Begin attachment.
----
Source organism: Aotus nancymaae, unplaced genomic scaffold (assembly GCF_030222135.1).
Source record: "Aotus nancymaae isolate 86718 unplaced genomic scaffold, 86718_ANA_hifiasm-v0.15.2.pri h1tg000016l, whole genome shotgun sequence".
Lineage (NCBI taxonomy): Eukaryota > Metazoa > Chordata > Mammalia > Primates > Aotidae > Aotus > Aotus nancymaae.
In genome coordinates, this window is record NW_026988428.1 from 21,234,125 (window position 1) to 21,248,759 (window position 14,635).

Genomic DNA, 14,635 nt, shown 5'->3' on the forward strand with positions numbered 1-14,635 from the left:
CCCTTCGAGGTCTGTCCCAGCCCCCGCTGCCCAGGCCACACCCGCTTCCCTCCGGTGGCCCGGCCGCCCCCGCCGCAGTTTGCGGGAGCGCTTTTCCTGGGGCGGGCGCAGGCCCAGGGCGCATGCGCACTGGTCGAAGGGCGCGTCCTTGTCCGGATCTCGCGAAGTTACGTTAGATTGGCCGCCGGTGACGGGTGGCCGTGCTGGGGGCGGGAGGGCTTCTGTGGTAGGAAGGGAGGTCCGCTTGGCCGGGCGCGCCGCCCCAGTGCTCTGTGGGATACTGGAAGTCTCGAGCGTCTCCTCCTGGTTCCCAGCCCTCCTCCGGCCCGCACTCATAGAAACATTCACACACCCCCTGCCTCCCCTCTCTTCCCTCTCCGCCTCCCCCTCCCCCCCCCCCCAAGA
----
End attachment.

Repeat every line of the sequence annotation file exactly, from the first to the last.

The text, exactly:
Source organism: Aotus nancymaae, unplaced genomic scaffold (assembly GCF_030222135.1).
Source record: "Aotus nancymaae isolate 86718 unplaced genomic scaffold, 86718_ANA_hifiasm-v0.15.2.pri h1tg000016l, whole genome shotgun sequence".
Lineage (NCBI taxonomy): Eukaryota > Metazoa > Chordata > Mammalia > Primates > Aotidae > Aotus > Aotus nancymaae.
In genome coordinates, this window is record NW_026988428.1 from 21,234,125 (window position 1) to 21,248,759 (window position 14,635).

Genomic DNA, 14,635 nt, shown 5'->3' on the forward strand with positions numbered 1-14,635 from the left:
CCCTTCGAGGTCTGTCCCAGCCCCCGCTGCCCAGGCCACACCCGCTTCCCTCCGGTGGCCCGGCCGCCCCCGCCGCAGTTTGCGGGAGCGCTTTTCCTGGGGCGGGCGCAGGCCCAGGGCGCATGCGCACTGGTCGAAGGGCGCGTCCTTGTCCGGATCTCGCGAAGTTACGTTAGATTGGCCGCCGGTGACGGGTGGCCGTGCTGGGGGCGGGAGGGCTTCTGTGGTAGGAAGGGAGGTCCGCTTGGCCGGGCGCGCCGCCCCAGTGCTCTGTGGGATACTGGAAGTCTCGAGCGTCTCCTCCTGGTTCCCAGCCCTCCTCCGGCCCGCACTCATAGAAACATTCACACACCCCCTGCCTCCCCTCTCTTCCCTCTCCGCCTCCCCCTCCCCCCCCCCCCAAGA